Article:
A Guide To Dry Skin Disorders In The Lower Extremity

Author(s): 
M. Joel Morse, DPM

   Ceramides are the natural moisturizing factors and are the major lipid constituents of the intercellular spaces of the stratum corneum. These lipids theoretically provide the barrier property of the epidermis.2 The link between skin disorders and changes in barrier lipid composition, especially in ceramides, is difficult to prove because of the many variables involved. However, most skin disorders that have a diminished barrier function present a decrease in total ceramide content with some differences in the ceramide pattern. Patients with skin diseases such as atopic dermatitis, psoriasis, contact dermatitis and some genetic disorders have diminished skin barrier function.6

   We continuously lose water from the skin’s surface by evaporation. Under normal conditions, the rate of loss is slow and the water is adequately replaced. Characteristic signs and symptoms of dry skin occur when the water loss exceeds the water replacement, and the stratum corneum’s water content falls below 10 percent.7

   Any factor that damages the stratum corneum can interfere with its barrier function and lead to dry skin. By and large, the feet are not subject to the typical factors that affect skin elsewhere including long, hot showers and cold, dry air, detergents and solvents. The feet are more subject to chafing and rubbing due to walking as well as the interplay between socks and shoes.

What You Should Know About Skin Structure And Ethnicity

A recent study has demonstrated that skin properties at the level of the stratum corneum vary considerably among ethnic groups.8 East Asian and Caucasian skin are characterized by low maturation and a relatively weak skin barrier. African-American skin is characterized by low ceramide levels and high protein cohesion in the uppermost layers of the stratum corneum.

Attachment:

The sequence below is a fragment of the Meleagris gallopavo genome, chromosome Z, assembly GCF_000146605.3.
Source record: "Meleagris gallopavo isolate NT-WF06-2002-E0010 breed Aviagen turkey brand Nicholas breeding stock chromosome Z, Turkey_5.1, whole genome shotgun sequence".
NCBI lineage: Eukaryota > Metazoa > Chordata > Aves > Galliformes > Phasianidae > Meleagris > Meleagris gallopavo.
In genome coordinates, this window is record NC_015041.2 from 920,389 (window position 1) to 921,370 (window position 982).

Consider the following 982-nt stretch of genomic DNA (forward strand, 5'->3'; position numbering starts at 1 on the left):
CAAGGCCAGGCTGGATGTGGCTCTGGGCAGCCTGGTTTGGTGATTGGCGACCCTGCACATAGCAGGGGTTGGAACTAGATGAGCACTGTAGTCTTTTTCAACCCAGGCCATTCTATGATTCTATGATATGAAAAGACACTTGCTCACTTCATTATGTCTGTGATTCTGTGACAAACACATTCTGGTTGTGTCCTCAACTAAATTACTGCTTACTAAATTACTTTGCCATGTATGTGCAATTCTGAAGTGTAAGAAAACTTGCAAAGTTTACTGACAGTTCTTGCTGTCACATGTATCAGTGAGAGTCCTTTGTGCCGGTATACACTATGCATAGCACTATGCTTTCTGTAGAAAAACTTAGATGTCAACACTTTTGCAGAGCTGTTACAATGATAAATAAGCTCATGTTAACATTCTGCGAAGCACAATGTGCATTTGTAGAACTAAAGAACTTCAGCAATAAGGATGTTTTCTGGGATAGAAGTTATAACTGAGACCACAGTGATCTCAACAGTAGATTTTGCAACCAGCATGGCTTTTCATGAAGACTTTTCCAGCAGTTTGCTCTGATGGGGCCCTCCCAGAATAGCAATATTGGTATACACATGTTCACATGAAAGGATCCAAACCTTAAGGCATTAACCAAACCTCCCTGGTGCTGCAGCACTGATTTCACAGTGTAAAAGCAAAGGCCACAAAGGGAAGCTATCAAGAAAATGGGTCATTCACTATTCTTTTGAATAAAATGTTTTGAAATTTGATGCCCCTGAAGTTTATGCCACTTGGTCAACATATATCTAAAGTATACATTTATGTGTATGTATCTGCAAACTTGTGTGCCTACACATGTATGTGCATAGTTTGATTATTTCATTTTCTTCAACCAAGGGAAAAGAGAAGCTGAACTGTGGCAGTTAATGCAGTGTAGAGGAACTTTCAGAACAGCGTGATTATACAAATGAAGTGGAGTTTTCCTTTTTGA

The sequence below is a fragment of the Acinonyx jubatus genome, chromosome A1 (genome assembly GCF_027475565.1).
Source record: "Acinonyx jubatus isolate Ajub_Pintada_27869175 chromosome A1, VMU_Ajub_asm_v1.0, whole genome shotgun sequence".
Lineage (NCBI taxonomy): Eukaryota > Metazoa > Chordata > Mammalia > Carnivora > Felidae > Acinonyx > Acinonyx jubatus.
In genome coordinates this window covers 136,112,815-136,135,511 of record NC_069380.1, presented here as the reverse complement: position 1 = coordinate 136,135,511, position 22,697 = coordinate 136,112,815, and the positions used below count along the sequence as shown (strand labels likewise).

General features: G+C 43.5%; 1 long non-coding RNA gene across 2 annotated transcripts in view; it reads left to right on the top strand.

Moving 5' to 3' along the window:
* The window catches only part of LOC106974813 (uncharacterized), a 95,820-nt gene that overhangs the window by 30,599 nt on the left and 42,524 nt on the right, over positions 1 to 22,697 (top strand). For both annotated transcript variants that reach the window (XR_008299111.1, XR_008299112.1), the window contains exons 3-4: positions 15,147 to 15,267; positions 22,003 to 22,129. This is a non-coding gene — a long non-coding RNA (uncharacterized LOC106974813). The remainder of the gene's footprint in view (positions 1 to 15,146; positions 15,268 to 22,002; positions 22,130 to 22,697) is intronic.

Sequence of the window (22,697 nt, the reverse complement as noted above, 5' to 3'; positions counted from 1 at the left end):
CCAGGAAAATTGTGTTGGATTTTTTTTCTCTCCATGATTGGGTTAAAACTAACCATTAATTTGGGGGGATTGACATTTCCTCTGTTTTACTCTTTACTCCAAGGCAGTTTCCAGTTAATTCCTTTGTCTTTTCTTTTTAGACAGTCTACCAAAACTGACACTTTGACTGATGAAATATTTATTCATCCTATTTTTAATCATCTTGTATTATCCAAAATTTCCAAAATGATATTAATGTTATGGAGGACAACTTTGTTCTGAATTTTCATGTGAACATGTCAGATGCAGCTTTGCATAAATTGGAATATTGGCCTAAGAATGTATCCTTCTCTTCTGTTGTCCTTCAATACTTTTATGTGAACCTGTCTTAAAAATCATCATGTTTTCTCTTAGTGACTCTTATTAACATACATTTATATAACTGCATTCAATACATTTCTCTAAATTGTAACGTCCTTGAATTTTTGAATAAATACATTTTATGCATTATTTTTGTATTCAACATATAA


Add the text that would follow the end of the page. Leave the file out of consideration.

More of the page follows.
There is more transepidermal water loss in African-American skin than in Caucasian skin, predisposing patients to more xerosis. Ceramides are the major lipid constituent of lamellar sheets present in the intercellular spaces of the stratum corneum. These lamellar sheets provide the barrier property of the epidermis.2

   Ceramide levels in African-American skin are the lowest while Caucasians, Hispanics and Asians have the highest levels.9 So one can infer that black skin is more prone to xerosis and the pathology can be due to xerosis.

   African-American communities use the term “ashy” to describe dry skin. The skin is dry, cracked and powdery, and one can see the skin flakes more easily on dark skin. In our society, the ashy color is considered unacceptable and many African-Americans use oils or petrolatum to address this.10

   We generally regard moisturized skin as healthy and healthy looking. There may be corresponding changes in the optical properties when skin is moisturized.11 In healthy skin, there is less light scattering at the skin surface and more light penetration into the deeper skin layers when the skin is moisturized. As a result, the skin appears darker, more pinkish and more translucent.

   One popular moisturizer is shea butter. Shea butter is a yellow “fat” or “oil” extracted from the nut of the African shea tree. Complications of the use of occlusive emollients such as Vaseline and shea butter used on the dorsal foot and lower leg can result in “oil folliculitis” if the leg is hairy.

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